This is not just a New York City problem, however, this is an American problem. A decade ago, in what was not a particularly great time for the newspaper industry, newsrooms employed more than 71,000 people. Today, they employ barely 39,000. And, as author Thomas Frank says, "The newsroom layoffs never end." The key word there is newsrooms. We're way beyond silly debates about "old media" and "new media." Some of the biggest online news operations in the country are owned by downsizing newspapers like the Daily News.
While digital utopians imagine that online journalism will fill the void caused by newspaper layoffs, that has never been the case. In fact, as the Pew Research Center notes, "Newspaper layoffs have far from abated in the past year, and digital-native news outlets are also suffering losses."
According to a fresh analysis by Pew, "At least 36 percent of the largest newspapers across the United States -- as well as at least 23 percent of the highest-traffic digital-native news outlets--experienced layoffs between January 2017 and April 2018."
There are still great journalists out there. There are still "scoops" about Trump's tantrums (if not his tax returns). Working journalists keep working. But their numbers are dwindling in the cities and the countryside. The trend lines are disappointing. The arrows are veering downward.
It's a national pattern. It's got something to do with the rise of the Internet and the digital age. But it's got something more to do with profitable media conglomerates seeking to secure bigger profits by kicking journalism to the curb. Tronc may not be any good at running newspapers, but as the Poynter Institute noted in May, "despite the sweet payouts to top executives, stop-and-start efforts at digital transformation and some disastrous leadership bungling at the Los Angeles Times, Tronc is the rare newspaper stock that has held its value and actually increased share price -- for the year to date and also reaching back a full year."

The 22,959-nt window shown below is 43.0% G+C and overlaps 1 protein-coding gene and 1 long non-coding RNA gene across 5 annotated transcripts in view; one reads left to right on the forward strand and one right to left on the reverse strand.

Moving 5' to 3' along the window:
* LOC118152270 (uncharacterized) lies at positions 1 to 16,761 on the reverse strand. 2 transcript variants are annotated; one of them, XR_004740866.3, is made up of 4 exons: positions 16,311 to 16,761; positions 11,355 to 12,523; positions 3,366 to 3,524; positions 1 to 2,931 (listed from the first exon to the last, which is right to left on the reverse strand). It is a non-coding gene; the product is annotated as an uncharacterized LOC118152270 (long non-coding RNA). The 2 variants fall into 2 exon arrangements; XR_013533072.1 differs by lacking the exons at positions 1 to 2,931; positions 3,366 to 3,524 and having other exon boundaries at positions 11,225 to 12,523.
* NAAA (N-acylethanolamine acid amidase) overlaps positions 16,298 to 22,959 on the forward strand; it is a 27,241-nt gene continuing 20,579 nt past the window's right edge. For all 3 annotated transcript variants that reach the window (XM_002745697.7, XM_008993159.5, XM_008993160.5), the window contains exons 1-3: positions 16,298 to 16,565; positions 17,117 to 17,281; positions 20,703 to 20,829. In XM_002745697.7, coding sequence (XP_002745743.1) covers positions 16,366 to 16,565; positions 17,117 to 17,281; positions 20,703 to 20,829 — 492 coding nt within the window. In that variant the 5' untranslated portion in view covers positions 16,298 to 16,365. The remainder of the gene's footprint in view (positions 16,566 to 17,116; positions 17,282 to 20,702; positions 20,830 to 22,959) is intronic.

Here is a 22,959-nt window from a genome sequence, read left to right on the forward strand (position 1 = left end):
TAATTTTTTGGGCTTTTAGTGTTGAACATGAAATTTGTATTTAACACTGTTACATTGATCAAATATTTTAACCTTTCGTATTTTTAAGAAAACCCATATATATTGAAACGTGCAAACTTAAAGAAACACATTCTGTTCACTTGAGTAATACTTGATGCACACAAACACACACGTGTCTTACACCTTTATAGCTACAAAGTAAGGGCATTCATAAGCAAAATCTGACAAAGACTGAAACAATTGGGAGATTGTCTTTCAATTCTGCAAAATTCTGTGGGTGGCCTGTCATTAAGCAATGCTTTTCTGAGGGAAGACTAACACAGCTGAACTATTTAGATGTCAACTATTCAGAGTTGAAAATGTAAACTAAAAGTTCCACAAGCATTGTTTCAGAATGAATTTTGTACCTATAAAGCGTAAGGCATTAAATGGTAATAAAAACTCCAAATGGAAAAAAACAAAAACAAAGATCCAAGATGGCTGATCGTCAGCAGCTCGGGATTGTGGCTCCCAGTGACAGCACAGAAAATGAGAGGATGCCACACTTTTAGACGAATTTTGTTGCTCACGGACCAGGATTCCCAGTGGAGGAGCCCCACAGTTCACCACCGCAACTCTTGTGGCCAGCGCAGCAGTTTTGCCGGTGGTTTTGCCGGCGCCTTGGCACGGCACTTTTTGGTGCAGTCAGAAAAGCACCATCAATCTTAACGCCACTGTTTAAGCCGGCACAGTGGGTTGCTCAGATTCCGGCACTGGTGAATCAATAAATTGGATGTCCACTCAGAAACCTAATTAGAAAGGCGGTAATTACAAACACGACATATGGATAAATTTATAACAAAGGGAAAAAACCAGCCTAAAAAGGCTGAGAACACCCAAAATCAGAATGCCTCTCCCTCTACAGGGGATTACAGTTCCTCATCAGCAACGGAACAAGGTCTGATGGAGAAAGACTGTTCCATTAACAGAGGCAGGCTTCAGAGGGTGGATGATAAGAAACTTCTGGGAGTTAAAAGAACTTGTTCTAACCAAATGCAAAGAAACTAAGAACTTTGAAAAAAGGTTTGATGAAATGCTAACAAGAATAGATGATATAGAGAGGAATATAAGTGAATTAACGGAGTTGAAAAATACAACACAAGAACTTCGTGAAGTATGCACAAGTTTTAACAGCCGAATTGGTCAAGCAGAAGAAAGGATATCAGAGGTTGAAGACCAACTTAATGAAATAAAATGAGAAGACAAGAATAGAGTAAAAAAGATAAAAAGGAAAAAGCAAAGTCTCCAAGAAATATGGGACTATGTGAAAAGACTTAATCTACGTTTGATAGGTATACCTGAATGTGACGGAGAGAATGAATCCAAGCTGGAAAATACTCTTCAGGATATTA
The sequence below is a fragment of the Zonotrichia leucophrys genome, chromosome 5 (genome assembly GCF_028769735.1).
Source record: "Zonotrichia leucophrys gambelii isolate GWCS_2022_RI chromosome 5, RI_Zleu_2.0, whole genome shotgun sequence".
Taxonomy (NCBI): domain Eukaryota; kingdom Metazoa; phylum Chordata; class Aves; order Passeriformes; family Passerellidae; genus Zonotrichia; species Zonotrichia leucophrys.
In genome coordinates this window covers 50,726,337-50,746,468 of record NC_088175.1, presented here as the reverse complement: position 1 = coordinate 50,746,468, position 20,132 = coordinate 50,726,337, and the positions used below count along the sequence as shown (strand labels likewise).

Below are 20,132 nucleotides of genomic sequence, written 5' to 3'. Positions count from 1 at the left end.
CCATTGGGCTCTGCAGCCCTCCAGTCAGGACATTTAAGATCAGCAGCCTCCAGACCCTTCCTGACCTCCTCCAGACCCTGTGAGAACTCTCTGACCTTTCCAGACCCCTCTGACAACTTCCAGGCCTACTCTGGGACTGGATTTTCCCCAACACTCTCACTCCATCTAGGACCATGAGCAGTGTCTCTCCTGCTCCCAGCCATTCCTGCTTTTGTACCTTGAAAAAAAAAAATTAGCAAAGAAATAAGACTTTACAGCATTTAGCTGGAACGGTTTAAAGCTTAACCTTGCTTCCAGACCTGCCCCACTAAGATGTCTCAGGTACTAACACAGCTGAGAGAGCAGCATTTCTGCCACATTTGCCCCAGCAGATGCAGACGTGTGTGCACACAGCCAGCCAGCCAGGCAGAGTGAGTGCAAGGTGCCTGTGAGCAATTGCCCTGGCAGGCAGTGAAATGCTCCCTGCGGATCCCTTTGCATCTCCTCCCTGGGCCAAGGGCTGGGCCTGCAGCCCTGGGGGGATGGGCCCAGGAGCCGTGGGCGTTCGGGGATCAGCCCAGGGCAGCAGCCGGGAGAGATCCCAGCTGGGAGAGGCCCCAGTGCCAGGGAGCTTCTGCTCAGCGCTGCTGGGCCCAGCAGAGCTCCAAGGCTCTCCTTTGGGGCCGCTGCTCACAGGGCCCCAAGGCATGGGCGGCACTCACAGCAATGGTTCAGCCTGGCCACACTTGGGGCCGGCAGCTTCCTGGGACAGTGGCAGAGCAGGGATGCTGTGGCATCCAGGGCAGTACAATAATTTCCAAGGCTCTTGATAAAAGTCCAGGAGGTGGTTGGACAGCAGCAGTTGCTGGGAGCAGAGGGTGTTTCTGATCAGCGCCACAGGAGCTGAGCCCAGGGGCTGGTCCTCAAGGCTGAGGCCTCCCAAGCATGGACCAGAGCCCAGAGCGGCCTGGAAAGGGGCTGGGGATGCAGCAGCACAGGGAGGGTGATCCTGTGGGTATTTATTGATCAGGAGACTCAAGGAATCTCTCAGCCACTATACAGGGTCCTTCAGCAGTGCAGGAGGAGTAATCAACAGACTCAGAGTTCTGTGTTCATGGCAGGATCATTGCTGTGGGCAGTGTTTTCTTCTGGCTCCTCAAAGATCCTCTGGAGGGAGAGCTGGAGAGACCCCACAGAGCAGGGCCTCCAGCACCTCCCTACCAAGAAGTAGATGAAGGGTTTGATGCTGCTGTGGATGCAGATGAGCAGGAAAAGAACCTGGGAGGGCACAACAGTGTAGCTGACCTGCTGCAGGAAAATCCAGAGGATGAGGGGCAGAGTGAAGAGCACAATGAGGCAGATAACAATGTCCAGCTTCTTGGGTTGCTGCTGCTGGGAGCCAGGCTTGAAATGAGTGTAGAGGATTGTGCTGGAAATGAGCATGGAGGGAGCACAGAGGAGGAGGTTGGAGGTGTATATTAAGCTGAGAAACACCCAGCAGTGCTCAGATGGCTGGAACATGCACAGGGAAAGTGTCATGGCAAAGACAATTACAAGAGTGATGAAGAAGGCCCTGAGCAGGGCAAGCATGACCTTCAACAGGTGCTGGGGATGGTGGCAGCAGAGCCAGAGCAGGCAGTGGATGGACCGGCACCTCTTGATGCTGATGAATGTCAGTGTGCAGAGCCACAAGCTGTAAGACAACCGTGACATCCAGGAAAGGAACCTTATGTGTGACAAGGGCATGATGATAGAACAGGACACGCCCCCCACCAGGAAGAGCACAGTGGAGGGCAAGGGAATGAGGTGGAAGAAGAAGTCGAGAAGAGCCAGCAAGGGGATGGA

The CEOs do not care. But we should. The shredding of the Daily News should serve as a wake-up call. There really are things that can be done to rebuild newsrooms and renew journalism. Bob McChesney and I have written at length about the necessary steps -- investing in public and community media, realizing the potential of the Internet with full net neutrality, establishing programs to fund the positions and projects of young reporters, and creating new tax policies to sustain and encourage not-for-profit news-gathering. But the first requirement is one of recognition. It begins with the understanding that "the market" is not working. Journalism's future remains in the grips of the hedge-fund profiteers and bumbling corporatists who had been killing the craft by slow cuts and are now killing it by fast cuts.
Frank reminds us that because newspapers still tend to set so much of the news-media agenda at the local, state, and national levels, the essential step is to understand that the crisis of newspapers and newsrooms threatens not just journalism but democracy.
"I hope people recognize what's being lost," says Frank, a writer who relishes the printed word even as it fades away. "But, honestly, I'm not sure it will happen in time."
He's right to worry. These are not, as the pep squad imagines, "the best of times and the worst of times" for journalism. They are simply the worst.Copyright - 2018 thenation.com -- distributed by Agence Global